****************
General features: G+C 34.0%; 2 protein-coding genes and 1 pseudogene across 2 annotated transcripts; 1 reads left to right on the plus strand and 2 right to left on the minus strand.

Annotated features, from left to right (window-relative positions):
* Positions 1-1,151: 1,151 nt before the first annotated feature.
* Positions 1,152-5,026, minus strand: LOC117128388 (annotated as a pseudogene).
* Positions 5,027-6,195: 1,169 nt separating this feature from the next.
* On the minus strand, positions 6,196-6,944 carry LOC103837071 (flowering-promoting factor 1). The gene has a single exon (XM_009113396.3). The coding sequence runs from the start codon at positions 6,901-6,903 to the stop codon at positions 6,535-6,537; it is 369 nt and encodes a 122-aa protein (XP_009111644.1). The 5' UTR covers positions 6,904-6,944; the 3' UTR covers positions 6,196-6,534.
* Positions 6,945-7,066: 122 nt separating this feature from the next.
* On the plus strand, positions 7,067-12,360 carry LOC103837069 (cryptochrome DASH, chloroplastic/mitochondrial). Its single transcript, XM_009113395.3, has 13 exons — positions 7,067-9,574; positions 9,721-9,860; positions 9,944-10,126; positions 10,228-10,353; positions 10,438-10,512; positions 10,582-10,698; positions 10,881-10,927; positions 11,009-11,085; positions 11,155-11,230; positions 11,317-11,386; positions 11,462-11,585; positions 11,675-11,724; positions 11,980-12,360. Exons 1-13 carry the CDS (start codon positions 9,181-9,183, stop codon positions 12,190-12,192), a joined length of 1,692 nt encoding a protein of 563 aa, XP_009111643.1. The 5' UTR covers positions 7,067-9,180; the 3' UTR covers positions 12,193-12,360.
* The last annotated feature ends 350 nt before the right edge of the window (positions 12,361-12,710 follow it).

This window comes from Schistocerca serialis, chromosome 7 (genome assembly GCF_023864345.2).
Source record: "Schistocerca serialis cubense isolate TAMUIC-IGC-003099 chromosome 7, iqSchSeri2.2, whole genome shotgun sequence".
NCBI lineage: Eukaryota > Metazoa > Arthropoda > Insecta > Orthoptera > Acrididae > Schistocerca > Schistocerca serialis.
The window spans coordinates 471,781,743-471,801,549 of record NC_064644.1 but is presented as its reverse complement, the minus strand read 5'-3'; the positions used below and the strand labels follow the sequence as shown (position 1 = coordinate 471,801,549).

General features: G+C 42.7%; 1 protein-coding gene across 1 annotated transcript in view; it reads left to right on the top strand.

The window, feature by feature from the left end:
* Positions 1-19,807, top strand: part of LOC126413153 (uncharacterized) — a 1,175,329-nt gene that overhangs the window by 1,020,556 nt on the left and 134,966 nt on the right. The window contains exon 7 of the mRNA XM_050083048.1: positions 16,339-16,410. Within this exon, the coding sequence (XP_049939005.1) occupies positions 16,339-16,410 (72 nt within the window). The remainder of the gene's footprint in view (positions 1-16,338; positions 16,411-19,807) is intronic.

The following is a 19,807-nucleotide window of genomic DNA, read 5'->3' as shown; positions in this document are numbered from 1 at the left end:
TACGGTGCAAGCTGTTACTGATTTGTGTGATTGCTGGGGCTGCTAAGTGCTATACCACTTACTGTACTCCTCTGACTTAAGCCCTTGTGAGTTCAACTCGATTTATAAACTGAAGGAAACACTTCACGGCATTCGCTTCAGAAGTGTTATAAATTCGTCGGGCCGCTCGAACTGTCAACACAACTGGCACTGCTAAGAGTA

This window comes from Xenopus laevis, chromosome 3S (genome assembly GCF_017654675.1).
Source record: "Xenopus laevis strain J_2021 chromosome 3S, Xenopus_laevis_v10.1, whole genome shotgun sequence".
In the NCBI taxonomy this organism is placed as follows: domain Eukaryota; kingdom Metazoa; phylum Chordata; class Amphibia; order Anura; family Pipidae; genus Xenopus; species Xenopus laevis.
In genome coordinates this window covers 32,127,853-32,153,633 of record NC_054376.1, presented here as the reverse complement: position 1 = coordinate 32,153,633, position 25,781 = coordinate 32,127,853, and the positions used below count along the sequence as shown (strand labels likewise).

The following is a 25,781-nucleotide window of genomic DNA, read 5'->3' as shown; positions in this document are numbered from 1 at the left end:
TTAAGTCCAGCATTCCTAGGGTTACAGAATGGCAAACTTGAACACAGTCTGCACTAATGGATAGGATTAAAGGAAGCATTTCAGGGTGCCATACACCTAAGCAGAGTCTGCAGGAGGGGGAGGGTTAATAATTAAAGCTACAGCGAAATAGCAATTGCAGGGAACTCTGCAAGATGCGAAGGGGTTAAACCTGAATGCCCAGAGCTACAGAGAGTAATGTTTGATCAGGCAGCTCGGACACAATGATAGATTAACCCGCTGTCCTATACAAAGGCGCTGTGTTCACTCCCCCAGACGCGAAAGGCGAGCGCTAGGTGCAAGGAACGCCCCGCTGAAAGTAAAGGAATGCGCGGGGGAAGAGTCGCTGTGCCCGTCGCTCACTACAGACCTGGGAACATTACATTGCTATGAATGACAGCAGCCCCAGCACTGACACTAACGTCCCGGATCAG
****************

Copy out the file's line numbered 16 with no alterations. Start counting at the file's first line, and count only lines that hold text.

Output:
* Positions 1-19,807, top strand: part of LOC126413153 (uncharacterized) — a 1,175,329-nt gene that overhangs the window by 1,020,556 nt on the left and 134,966 nt on the right. The window contains exon 7 of the mRNA XM_050083048.1: positions 16,339-16,410. Within this exon, the coding sequence (XP_049939005.1) occupies positions 16,339-16,410 (72 nt within the window). The remainder of the gene's footprint in view (positions 1-16,338; positions 16,411-19,807) is intronic.